CD

CD

CD implies Compact Disc. They are circular plates that are 12cmin diameter. Sony and Philips suggested the CD standard in 1980, and the invention was introduced to the US market in 1983. CDs have the capacity to store up to 700 MB of data or 80 minutes of audio, and the data on them is stored as small notches on the disc and is decoded by a laser from an optic drive. The driver converts the notches – 1s and 0s – into a usable data.

The initial CDs were audio devices, which finally replaced audiotapes, which themselves replaced records. Audio CDs have the merit of allowing the user to jump to different tracks on the disc.

Also, CDs can be listened to multiple times without losing quality, unlike audio tapes that can start to lose quality after few times of listening to them. This is because the laser that interprets data on a CD does not apply pressure on the disc. While the play heads on a tape deck wear away slowly the magnetic strip on the tape.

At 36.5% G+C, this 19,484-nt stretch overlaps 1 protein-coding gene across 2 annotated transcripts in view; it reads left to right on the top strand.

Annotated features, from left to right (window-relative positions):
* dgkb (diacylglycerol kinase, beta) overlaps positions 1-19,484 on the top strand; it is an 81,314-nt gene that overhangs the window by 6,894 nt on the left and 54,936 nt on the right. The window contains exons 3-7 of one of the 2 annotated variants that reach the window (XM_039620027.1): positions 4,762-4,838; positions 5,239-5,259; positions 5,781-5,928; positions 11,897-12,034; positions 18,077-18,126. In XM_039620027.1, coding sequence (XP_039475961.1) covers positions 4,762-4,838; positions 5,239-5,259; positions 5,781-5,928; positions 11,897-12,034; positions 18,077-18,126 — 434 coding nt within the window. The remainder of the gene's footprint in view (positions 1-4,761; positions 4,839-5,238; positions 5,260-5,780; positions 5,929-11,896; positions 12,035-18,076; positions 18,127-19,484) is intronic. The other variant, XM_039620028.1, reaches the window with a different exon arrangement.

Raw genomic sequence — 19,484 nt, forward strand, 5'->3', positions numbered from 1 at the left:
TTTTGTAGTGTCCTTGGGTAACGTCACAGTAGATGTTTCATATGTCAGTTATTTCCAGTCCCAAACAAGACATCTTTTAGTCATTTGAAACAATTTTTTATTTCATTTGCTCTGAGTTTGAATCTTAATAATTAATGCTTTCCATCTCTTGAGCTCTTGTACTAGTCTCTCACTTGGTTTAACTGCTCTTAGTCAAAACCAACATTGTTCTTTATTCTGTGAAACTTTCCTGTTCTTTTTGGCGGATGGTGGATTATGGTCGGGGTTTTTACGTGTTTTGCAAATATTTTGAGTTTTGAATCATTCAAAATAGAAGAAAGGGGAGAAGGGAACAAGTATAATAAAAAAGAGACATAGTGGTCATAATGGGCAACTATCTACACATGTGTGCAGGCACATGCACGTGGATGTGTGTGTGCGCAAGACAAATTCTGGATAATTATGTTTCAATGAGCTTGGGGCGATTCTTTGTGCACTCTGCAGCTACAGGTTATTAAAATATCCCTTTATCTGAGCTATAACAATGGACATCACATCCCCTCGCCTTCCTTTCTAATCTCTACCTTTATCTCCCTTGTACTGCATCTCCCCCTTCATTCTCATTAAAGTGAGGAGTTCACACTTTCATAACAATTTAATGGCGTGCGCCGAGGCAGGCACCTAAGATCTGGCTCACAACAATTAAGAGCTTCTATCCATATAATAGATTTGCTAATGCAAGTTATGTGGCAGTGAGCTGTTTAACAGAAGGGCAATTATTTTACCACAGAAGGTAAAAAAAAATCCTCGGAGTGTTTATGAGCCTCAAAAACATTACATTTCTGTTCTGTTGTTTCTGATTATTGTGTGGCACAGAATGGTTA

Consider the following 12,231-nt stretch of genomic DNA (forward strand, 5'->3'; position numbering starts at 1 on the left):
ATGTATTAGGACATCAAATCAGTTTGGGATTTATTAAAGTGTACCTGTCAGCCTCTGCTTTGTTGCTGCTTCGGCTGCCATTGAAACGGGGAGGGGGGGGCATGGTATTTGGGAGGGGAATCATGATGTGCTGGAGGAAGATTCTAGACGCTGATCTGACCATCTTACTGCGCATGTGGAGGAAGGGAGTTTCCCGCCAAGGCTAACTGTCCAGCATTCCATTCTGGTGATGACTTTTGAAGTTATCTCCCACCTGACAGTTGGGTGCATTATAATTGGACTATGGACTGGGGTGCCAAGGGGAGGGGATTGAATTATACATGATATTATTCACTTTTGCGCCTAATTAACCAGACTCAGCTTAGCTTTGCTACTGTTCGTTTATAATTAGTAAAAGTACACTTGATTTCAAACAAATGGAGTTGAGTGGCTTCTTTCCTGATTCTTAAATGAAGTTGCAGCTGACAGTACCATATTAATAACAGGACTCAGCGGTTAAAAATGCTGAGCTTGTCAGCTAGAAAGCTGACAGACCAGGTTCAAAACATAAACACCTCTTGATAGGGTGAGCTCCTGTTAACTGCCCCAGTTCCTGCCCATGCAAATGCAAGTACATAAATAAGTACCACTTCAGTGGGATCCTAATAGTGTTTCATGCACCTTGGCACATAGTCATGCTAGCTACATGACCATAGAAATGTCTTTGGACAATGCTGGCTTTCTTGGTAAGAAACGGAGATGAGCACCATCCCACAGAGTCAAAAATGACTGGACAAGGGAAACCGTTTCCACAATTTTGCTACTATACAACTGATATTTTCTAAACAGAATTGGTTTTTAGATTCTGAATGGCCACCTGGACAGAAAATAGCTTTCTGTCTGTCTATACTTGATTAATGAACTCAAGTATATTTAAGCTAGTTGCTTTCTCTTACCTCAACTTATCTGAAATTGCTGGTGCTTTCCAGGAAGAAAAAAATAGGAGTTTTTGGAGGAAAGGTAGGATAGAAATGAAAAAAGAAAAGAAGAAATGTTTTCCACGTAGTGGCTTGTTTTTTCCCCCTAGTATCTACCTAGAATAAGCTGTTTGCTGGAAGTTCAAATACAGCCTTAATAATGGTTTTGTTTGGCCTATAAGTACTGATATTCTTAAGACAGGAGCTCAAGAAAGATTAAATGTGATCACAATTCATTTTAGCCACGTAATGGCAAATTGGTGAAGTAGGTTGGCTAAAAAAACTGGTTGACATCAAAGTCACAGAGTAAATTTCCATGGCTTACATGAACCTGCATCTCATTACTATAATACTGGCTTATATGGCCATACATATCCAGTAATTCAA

By 1985, CDs became the most common software format. Because they could hold up far more data than floppy discs (700 MB compared to 1.4 MB). In 1988, the CD-R technology was invented allowing PC users to burn their CDs. However, the technology did not become popular until the late 1990s. A smaller CD, CD-3, is also available and is decipherable by tray-loading CD-ROM drives.

CDs are now increasingly being replaced by other forms of digital distribution and storage, with the result that audio CD sales rate in The US has dropped by 50% from their peak. However, they are still one of the major distribution methods for the music industry.

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